This is an excerpt from a very beautifully told story by Wame.
Look for Wame’s new book ‘Go Tell the Sun‘ on store shelves.
Ipelegeng searched for her grandfather’s spectacles in the kitchen first, and then in the living room where next to the blue chair he used when he watched TV. She would have put off going to her grandfather’s room longer but her grandfather called to her.
“Ipelegeng, where are you with my spectacles?”
Ipelegeng hesitated at the bedroom door before pushing it open. There were too many reminders of how old her grandfather was getting: false teeth soaking in a glass by the side of his bed, a cup of tea, full and forgotten, the nightlight still on. Her eyes flew to the chest of drawers and the picture of her grandmother and grandfather. Her grandmother’s funeral programme was on the side table. Ipelegeng felt tears stinging her eyes.
The room felt like a dark night brewing a thunderstorm. The scent of mothballs hung heavily in the air. There was a hint of benzene that her grandfather used to clean his suit that hung on the doorknob. She tugged on the cord that parted the heavy curtains, then she opened the windows and the scent of morula fruit floated into the room.
“Ipelegeng! What’s keeping you?”
Ipelegeng walked to the bookshelf that was coated in dust. She blew on the cover and dust particles twinkled like stars. “Coming, Ntatemogolo.”
His spectacle case was top of the chest of drawers. She picked it up. As she did she spied the photo album, the one with pictures of Ntatemogolo receiving his presidential award. She took it too and the glass with his teeth and went to sit next to her grandfather.
“Sit down. Remind me again. What day is it today?”
Ipelegeng studied her grandfather. He had been so well these past few months. He didn’t forget her name like he used to, but talking to him today was as tiresome as fetching water with a leaking bucket.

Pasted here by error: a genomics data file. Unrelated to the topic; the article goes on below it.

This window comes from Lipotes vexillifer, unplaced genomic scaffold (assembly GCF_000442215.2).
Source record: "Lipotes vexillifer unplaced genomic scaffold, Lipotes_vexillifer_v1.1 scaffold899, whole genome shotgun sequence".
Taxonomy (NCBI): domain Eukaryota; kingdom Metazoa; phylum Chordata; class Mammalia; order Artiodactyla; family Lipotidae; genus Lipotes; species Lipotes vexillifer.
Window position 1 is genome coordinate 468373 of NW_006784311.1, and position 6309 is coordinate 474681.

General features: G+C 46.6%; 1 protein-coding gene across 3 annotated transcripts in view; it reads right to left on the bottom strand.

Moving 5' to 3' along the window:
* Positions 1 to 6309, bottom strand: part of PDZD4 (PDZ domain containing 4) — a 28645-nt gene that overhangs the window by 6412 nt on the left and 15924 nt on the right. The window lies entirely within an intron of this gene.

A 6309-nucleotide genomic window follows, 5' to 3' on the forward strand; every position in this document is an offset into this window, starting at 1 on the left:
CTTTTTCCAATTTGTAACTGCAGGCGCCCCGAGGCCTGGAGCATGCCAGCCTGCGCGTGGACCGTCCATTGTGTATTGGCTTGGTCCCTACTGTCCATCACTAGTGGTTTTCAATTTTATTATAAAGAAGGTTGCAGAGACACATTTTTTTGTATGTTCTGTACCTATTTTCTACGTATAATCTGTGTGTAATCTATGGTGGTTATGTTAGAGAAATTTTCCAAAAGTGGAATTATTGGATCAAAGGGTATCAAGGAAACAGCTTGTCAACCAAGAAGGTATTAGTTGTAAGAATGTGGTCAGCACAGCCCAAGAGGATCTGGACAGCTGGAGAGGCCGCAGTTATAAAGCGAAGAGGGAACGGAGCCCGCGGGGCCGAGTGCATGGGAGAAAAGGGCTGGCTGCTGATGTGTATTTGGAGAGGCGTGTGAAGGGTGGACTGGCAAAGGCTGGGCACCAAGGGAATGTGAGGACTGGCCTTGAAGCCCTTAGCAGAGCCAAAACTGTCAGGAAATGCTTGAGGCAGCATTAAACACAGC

She read the article about the fight between Chinese and Batswana contractors, making sure she smiled and frowned in time to the words, like her grandmother had taught her to do.
And when she came to the end of the story she said, “The end.” She looked up at her grandfather expectantly but he stayed quiet with his eyes closed.
The phone rang just then.
Ipelegeng raced to the house. Her father had said he would call as soon as he arrived in Francistown. She returned with the extension.
“It’s for you.”
“Hello…Ah. yes, it’s been too long…” RraBoipuso covered the mouthpiece with his hand and whispered. “Perhaps you can cut up a mango or pawpaw for me, and another cup of tea. ”
Ipelegeng’s eyes went to the half full cup of tea by her grandfather. “But you didn’t finish the other one,” she said to herself as she walked away. She looked back at her grandfather who was smiling widely.
“Yes,” he was saying, “We’re here with my little one.”
Ipelegeng strained to hear what else her grandfather was saying but she only heard the whistle of the electric kettle.
“She’s been reading for me….only 13,…always underfoot. Yes, of course, making me tea…just like her grandmother. I’ve made up my mind to talk to him about this child. She tells me they do not celebrate Independence Day anymore.”
Ipelegeng stared through the window at her grandfather. Although he was laughing, he looked sad today, scratching his arms, scratching his head, scratching his legs. Maybe she would stay with him a little. She could practise her vocabulary on him and ask him questions till he got fed up and told her to “run along”. She’d feel better leaving him alone because then she could say he’d chased her away.
Most times she enjoyed keeping her grandfather company. He was not like other adults who tended to brush her off like they were swatting away mosquitoes: “Out of the way, Ipelegeng.” “Go and play outside, Ipelegeng.” “Stop making noise, Ipelegeng.” “Turn off the TV, Ipelegeng.” “This child will be the death of me.” They did the same to her grandfather: “Why doesn’t he lie down?” “He repeats himself so.”
But she didn’t like that her grandfather forgot important things. She had read her very best for him and he had not said, “Ao, ngwanyana waaka!” like he always did when he was pleased with her.
When her father left he had promised to call as soon as he arrived in Tonota. At that moment she could not wait any longer. She dialled his number and waited, dialled again and waited. It rang until her father said: “Legae Godiraone.” “Papa. It’s me,” she responded. The recorded voice continued. I can’t take your call right now. Please save your name and number and I will get back to you.”
Ipelegeng pressed the disconnect button.